ISLAMABAD, Pakistan - Pakistan's powerful intelligence agency not only funds and trains Taliban insurgents fighting U.S. and NATO troops in Afghanistan, but is also represented on the insurgency's leadership council, a report issued by the London School of Economics alleges.
Assertions that Pakistan's Inter-Services Intelligence nurtures links with the Afghan Taliban are not new. But the scope of the relationship that the report's author, Matt Waldman, claims is startling.
The new accusations could prove damaging to the fragile alliance Washington is trying to foster with Pakistan, its military establishment, and its weak civilian government led by President Asif Ali Zardari.
Waldman, a fellow at the Kennedy School of Government at Harvard University, based his assertions on interviews with nine Afghan Taliban commanders as well as with Afghan and Western security officials.
The report says it is official Pakistani policy to support the Taliban insurgency in Afghanistan, and that the ISI has a strong voice on the Quetta Shura, the Afghan Taliban leadership council, named after the southern Pakistani city that is believed to serve as the council's haven.
The report asserts that, based on the interviews, "the ISI has representatives on the Shura, either as participants or observers, and the agency is thus involved at the highest level of the movement."
The report also alleges that Zardari, long regarded as a close ally of the Obama administration in the war on terror, has met with captured senior Taliban leaders in Pakistan and has vowed to ensure their release as well as to support their efforts in Afghanistan.
The claims drew vehement denials from Islamabad.
"I consider this a highly speculative and provocative report," Pakistani military spokesman Maj. Gen. Athar Abbas said. "I question the authenticity and credibility of this so-called research. . . . It's not worthy of any response."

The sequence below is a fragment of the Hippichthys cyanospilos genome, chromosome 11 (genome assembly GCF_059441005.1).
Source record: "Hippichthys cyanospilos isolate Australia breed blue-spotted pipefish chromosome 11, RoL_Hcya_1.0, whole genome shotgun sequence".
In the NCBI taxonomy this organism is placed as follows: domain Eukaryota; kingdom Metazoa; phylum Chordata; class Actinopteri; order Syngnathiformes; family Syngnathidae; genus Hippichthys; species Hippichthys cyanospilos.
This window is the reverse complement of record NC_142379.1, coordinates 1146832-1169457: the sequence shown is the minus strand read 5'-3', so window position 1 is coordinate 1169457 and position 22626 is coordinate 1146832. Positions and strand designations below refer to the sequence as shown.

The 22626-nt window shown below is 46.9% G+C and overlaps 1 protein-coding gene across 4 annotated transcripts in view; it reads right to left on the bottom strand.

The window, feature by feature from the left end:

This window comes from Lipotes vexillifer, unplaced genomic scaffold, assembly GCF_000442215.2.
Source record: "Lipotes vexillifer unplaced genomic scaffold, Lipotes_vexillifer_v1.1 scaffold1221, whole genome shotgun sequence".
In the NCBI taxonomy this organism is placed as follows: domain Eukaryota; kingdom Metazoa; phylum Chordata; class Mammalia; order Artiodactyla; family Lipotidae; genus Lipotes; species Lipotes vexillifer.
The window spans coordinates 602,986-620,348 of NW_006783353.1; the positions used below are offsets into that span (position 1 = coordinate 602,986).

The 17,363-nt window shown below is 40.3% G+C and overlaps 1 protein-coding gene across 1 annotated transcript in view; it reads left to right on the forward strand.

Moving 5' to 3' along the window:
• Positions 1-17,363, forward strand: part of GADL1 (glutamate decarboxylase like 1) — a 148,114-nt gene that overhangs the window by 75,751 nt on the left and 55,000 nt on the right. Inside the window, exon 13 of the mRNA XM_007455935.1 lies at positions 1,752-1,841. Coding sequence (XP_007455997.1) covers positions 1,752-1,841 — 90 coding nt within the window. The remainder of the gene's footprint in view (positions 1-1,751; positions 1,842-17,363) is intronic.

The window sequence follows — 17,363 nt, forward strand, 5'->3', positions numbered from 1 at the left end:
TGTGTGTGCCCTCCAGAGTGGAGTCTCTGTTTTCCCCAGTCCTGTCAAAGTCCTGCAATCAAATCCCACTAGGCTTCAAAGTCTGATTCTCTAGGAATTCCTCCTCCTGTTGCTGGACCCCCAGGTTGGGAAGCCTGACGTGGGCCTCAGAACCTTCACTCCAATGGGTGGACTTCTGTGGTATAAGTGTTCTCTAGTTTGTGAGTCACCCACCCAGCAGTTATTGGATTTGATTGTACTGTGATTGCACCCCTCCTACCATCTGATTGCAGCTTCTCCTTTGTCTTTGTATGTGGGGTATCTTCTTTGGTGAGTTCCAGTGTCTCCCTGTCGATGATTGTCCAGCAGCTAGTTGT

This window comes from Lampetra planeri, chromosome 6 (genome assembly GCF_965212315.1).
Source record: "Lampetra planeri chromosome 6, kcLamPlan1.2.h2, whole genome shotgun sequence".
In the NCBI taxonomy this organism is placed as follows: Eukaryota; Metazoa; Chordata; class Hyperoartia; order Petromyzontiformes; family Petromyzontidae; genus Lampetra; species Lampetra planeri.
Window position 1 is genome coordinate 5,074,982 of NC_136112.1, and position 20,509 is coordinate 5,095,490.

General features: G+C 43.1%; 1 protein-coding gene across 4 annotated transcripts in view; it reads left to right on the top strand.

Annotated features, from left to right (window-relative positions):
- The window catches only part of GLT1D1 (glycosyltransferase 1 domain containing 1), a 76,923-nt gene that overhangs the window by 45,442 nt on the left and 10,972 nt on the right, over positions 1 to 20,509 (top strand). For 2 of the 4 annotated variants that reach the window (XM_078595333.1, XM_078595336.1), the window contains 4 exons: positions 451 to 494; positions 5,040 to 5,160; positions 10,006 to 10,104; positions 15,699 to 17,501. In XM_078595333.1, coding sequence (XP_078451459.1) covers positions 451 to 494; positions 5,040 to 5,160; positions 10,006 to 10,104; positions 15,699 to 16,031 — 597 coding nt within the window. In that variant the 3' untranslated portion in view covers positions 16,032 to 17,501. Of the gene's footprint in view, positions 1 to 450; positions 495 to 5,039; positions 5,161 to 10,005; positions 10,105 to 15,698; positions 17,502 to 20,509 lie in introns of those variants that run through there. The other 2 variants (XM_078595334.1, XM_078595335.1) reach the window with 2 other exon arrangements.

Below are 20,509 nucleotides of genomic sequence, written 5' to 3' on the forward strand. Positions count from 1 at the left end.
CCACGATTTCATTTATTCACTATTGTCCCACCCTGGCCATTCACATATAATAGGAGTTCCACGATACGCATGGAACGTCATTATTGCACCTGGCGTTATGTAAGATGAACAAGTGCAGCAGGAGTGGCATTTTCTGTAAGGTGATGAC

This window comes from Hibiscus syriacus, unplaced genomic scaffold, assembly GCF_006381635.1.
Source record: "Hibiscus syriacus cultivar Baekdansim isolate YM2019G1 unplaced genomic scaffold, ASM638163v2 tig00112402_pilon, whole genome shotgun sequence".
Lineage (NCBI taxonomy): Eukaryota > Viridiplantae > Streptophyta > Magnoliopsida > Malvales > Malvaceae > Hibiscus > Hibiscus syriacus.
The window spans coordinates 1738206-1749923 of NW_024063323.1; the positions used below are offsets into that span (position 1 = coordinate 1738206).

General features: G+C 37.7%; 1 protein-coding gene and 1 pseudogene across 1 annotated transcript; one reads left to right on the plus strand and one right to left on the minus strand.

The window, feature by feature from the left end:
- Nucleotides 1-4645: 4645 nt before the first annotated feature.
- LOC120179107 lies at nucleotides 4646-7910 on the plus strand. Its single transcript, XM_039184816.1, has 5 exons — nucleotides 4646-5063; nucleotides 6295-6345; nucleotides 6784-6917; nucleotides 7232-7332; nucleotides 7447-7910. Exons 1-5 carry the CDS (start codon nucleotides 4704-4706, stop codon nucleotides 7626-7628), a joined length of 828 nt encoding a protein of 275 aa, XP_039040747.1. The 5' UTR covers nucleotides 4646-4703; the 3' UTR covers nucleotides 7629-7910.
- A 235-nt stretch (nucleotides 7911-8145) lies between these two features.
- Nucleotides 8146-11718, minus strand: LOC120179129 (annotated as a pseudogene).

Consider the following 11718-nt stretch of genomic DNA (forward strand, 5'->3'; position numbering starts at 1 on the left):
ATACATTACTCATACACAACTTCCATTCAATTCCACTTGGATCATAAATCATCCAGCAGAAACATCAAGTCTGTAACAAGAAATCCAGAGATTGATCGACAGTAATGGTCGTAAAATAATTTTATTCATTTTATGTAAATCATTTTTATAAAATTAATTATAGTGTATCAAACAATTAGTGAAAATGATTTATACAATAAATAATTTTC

Although Islamabad insists it does not support Taliban insurgents battling Afghan President Hamid Karzai's government and Western troops, U.S. diplomats and military commanders have long suspected that Pakistani officials, particularly its intelligence community, have never severed ties with the Afghan Taliban.
Many observers maintain that Pakistan supports the Afghan Taliban behind the scenes as a way of countering attempts by its nuclear archrival, India, to expand influence within Afghanistan.
Earlier this year, Pakistan arrested several high-ranking Taliban leaders who had sought refuge in Karachi and other Pakistani cities, including the insurgency's second-in-command, Mullah Abdul Ghani Baradar.
However, analysts said the arrests, which the United States welcomed, may have been aimed at ensuring Pakistan's seat at the negotiating table whenever the West, Karzai, and the Taliban begin peace talks.
Pakistan's calibrated approach toward dealing with the Taliban is especially evident in the country's largely lawless tribal areas along the Afghan border.
There, those Taliban who have made Pakistani security installations and civilians their targets are aggressively pursued by the military, but insurgents who focus on Afghanistan, such as the Haqqani network in North Waziristan, are left alone.
Appearing on al-Jazeera television, Waldman defended his research, saying that in addition to speaking to Afghan Taliban field commanders, he had spoken to officials from Western governments who concurred with his findings.